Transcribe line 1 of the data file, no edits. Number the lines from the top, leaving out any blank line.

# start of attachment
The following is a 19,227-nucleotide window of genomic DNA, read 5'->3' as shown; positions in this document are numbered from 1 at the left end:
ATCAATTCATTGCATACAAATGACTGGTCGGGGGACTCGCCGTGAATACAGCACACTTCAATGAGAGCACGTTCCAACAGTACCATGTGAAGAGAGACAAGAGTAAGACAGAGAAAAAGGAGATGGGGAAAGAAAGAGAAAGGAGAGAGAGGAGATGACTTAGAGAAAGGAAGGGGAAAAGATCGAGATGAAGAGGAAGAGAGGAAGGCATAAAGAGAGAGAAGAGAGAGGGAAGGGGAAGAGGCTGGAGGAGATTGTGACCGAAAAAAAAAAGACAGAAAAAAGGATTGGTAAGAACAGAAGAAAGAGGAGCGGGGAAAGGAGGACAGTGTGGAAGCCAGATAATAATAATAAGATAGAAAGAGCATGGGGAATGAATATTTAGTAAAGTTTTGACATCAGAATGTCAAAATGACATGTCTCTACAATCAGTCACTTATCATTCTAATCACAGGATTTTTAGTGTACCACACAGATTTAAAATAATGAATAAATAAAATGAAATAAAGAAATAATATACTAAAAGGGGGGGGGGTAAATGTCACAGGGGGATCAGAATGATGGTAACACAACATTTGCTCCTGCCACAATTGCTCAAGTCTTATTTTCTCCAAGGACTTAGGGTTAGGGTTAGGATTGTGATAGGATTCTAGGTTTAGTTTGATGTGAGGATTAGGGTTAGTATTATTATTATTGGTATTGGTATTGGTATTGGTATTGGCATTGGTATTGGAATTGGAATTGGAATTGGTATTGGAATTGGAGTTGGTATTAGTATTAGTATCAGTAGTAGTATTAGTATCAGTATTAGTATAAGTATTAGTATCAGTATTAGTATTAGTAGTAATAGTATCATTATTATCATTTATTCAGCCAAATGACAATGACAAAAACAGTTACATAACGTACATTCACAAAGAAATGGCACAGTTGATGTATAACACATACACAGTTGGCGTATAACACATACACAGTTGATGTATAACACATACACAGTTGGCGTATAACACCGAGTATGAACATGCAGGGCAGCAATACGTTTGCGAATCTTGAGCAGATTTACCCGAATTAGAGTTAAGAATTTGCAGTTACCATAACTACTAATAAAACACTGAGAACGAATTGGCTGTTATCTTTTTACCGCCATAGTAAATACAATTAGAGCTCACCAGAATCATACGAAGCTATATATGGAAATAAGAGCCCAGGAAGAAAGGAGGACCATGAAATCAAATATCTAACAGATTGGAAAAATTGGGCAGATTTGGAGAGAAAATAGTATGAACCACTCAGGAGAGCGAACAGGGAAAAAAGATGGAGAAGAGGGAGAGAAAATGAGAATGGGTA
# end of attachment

The following is a 19,227-nucleotide window of genomic DNA, read 5'->3' as shown; positions in this document are numbered from 1 at the left end: